CHICAGO -- Rex Ryan started in on his defense at first, then backpedaled a tad to properly credit Jay Cutler, who had just bombed the New York Jets for three touchdowns in a quarter to detonate a 38-34 Chicago Bears explosion at Soldier Field.
"We couldn't stop a nosebleed then," Ryan said. "It would have been easy if it was just one guy's mistakes or whatever, but you have to give them credit. [Cutler] made some big plays against us. When Cutler is hot, he's as good as there is."
Cutler certainly proved that by recovering from a horrid first half to carve up the Jets for three TDs in a third-quarter onslaught highlighted by the quarterback firing scoring strikes on two of his first three throws of the second half. The performance gave a glimpse of what the Bears envisioned getting from Cutler when they traded multiple draft picks to acquire him.
More importantly, Cutler flashed the look of the type of quarterback Chicago will need in the playoffs: One who can overcome adversity and rally the team from behind quickly when the stakes are highest.
Cutler hadn't displayed those qualities most of his tenure with the Bears, although he's wowed observers with tremendous physical attributes in becoming the first quarterback in team history to pass for more than 3,000 yards in consecutive seasons. So it's unclear whether Cutler can build on his rebound against a Jets defense that entered the game ranked fifth in both total defense and scoring defense.
But the performance makes for an encouraging start, and provides optimism about the Bears' chances in the postseason with Cutler under center.
Cutler became the first Bears quarterback since 1995 to throw three touchdown passes in one quarter.
"It kind of shows the type of team we have," tight end Greg Olsen said. "Today, it was Jay. Other days, it's been other guys coming up big for us. Things are gonna go bad. Things are not always gonna go as planned. You just have to hang in there, adjust and don't let it mess with you. You just keep going forward, and look what happened. We played well in the second half and beat a very good team."
The team couldn't say it played well in the first two quarters, especially in regard to Cutler. Trying to connect on a pass to Earl Bennett down the seam, Cutler watched as backup safety Dwight Lowery intercepted his first throw of the second quarter, and returned it 20 yards for a touchdown to give the Jets a 14-10 lead.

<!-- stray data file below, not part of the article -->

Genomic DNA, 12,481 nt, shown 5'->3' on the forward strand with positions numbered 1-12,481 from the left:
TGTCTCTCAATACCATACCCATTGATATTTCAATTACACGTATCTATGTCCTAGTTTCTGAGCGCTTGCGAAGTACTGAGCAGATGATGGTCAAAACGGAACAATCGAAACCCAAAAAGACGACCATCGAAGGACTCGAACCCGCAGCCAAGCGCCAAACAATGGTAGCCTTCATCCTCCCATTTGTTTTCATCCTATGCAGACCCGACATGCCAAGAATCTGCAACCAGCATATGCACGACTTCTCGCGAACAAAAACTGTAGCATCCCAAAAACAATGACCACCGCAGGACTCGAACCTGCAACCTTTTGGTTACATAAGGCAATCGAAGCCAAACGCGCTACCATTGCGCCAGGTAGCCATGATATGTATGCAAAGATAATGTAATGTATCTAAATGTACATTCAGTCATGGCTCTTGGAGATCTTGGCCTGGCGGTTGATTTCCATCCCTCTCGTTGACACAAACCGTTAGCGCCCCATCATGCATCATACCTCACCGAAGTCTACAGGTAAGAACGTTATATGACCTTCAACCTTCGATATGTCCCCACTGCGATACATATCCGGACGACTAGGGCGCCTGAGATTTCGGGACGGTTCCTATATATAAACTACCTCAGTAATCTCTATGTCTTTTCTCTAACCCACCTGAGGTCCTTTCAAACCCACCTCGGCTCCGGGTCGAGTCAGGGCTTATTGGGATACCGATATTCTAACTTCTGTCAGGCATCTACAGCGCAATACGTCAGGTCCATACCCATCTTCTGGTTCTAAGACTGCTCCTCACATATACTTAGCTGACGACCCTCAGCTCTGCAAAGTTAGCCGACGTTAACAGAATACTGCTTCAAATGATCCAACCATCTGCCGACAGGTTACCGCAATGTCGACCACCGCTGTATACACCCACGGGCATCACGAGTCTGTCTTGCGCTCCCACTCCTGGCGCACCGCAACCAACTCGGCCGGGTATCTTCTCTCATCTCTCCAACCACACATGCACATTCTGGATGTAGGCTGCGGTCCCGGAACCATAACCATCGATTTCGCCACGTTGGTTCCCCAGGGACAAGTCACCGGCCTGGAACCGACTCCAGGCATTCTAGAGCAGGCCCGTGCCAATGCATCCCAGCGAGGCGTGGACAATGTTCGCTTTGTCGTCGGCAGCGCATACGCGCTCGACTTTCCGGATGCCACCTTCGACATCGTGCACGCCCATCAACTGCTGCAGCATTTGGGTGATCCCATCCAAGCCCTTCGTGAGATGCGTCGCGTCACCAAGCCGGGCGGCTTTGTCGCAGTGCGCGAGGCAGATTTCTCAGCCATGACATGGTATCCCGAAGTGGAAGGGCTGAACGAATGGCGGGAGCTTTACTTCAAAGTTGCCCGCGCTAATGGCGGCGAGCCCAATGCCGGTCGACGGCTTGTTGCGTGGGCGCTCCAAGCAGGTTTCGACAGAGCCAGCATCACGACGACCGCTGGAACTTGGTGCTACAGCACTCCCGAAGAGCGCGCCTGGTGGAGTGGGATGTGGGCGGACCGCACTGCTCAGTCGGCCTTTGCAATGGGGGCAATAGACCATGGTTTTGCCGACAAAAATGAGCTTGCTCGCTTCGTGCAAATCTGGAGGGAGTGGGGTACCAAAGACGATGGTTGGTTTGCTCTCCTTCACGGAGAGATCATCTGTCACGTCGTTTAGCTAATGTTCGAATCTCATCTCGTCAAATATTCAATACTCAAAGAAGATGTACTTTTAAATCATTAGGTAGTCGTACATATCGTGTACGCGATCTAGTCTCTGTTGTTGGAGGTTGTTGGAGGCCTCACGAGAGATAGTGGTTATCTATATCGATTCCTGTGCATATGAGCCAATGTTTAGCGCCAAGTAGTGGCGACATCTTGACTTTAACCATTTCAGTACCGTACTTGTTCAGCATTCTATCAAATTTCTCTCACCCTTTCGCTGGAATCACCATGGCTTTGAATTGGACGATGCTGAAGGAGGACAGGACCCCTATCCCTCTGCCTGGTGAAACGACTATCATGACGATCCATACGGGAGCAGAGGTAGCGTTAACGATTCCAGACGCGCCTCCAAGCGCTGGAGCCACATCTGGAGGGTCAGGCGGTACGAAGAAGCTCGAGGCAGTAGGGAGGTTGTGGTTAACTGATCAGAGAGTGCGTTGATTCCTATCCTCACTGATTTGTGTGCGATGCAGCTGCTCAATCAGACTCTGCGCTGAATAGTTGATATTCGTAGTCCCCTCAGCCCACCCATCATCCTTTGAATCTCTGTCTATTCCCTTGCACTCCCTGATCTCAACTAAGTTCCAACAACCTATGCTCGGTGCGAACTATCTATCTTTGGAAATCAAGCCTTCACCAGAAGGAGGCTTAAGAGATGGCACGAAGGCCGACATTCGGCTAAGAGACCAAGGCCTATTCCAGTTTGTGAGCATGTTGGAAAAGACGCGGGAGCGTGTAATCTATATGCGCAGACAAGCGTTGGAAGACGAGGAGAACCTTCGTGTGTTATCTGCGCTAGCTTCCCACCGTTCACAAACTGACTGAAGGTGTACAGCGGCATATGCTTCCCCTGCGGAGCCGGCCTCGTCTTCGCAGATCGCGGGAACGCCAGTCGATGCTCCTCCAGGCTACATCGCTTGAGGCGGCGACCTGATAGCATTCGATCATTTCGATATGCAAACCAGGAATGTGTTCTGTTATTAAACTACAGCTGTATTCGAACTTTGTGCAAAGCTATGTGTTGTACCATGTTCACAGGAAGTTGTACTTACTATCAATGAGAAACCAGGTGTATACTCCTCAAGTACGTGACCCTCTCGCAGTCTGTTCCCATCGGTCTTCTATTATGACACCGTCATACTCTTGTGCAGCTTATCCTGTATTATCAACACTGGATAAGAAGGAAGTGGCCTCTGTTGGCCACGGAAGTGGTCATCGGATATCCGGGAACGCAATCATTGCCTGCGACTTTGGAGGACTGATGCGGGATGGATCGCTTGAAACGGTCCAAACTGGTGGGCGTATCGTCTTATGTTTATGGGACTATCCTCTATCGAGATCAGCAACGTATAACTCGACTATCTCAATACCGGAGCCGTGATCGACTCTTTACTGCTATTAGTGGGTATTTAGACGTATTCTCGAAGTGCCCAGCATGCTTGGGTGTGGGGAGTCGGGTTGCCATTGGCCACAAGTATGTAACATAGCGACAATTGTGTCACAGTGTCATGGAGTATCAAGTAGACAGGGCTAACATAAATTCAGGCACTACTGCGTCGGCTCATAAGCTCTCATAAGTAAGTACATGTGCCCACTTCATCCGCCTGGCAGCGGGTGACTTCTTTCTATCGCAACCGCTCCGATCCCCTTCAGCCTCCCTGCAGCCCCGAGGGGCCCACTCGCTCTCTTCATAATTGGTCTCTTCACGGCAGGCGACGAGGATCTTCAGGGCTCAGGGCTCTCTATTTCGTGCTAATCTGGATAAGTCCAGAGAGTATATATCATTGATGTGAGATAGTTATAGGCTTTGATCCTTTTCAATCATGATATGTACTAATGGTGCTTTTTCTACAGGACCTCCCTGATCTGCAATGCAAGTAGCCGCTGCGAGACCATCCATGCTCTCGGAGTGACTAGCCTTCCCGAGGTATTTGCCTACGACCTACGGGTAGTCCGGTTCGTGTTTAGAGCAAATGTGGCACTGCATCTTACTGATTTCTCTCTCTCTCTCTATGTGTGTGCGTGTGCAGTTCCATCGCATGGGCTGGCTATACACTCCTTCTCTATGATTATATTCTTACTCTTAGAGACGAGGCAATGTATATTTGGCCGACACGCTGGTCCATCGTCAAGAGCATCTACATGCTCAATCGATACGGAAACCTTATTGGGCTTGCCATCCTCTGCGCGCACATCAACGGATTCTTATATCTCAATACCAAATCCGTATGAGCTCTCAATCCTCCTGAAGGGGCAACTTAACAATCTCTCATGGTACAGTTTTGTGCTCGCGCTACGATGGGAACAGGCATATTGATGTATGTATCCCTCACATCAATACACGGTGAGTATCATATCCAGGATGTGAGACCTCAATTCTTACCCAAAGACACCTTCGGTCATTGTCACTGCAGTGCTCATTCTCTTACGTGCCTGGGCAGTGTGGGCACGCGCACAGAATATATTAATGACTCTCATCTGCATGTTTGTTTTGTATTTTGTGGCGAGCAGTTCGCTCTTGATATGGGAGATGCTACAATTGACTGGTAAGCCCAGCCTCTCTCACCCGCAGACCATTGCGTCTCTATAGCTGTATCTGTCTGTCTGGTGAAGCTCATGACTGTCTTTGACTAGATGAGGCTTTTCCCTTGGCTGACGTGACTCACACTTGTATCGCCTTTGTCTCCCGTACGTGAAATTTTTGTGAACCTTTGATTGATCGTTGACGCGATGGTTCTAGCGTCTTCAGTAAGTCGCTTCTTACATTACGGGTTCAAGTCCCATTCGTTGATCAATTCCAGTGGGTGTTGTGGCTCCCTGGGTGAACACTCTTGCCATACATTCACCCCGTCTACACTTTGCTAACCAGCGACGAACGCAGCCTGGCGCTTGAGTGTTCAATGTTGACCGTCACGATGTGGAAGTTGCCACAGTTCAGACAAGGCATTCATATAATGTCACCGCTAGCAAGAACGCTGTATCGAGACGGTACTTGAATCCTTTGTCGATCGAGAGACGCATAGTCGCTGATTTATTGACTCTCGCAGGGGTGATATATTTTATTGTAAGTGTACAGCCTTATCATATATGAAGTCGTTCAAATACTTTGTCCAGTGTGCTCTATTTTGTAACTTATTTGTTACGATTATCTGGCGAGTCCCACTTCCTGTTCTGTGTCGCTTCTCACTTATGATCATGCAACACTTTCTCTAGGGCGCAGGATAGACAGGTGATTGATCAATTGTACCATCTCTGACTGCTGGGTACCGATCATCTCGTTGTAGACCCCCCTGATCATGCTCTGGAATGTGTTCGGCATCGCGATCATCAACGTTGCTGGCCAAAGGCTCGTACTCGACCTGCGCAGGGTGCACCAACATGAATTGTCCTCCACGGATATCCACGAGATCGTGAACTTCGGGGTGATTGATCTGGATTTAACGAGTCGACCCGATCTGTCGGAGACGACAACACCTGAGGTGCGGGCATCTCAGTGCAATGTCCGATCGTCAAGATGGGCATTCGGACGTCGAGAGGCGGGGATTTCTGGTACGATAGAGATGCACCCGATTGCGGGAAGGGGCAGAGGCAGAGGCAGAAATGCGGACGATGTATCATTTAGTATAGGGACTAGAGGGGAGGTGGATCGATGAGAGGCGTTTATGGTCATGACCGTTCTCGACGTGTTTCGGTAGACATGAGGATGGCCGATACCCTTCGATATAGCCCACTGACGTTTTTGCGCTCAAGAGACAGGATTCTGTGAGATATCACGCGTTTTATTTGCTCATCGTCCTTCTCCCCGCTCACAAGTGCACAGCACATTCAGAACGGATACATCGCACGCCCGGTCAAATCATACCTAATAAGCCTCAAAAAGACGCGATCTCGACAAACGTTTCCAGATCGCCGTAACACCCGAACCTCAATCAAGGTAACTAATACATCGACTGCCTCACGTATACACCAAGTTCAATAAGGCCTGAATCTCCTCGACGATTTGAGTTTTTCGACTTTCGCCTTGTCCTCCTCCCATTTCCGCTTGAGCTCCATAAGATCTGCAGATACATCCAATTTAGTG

"I put us in the hole with the pick-six," Cutler said.
The quarterback then fired incomplete on five of his next seven throws to finish the half with a passer rating of 43.2 on 7-of-14 passing.
"I was definitely concerned," Bears coach Lovie Smith said.
In the locker room at halftime, according to Bennett, Cutler was "cool [and] just calm" in working through the first-half struggles.
"The thing was we just needed to get on track," Bennett said. "What he showed today is that he's a great leader. [When he struggles], he's ready to get back out there and make it happen."
Center Olin Kreutz figures the entire offense shares in the blame for the way Cutler performed in the first half. The offensive line allowed a Marcus Dixon sack in the second quarter, Cutler was called for a delay-of-game penalty and Chris Williams was flagged twice for false starts.
Offensive coordinator Mike Martz didn't help with the play calling. The Bears ran the ball eight times in the first quarter -- including four run calls on the team's first five plays -- and just three times in the second quarter for 1 yard.
"The whole offense had a bad second quarter," Kreutz said. "From the second quarter on, I think we lost some momentum, and we weren't executing. It always looks like it's just the quarterback, and usually it's not. All year we've stuck together. All year we've said we're just gonna keep improving, and that's what we did. We came in at halftime, said, 'Let's do our assignments,' and we went back out and played."
Cutler said the exotic blitz schemes employed by the Jets caused some confusion. But once Martz, Cutler and the Bears caught on, the offense exploded. Cutler completed 6 of 7 passes in the third quarter for 117 yards, and by the end of the quarter his passer rating had improved from the 42.3 rating after the first two quarters to 116.1
Cutler completed 13 of 25 passes for 215 yards, and also contributed a rushing touchdown in the second quarter.
"It got a little confusing up there," Cutler said. "They show a lot of crazy looks. Once we -- once I -- settled down they were playing press man, and we came into it knowing we were going to have to take a few shots, go vertical on them. We knew our speed would be hard for them to keep up. When they're face-guarding like that, I'm going to put it up and let the receiver make a play."
Cutler did just that on both of his touchdown passes to Johnny Knox, who finished with a game-high 92 yards on four receptions. Knox leads the Bears with 51 catches for 960 yards and five touchdowns.
Cutler's 26-yard TD to Knox with 6:06 left in the third quarter went down as the quarterback's 50th touchdown pass with the Bears.
"He's just been playing outstanding football," Smith said. "You expect that, though. You want your playmakers to step up when you're behind and you need it. It always starts with the quarterback."
Michael C. Wright covers the Bears for ESPNChicago.com and ESPN 1000.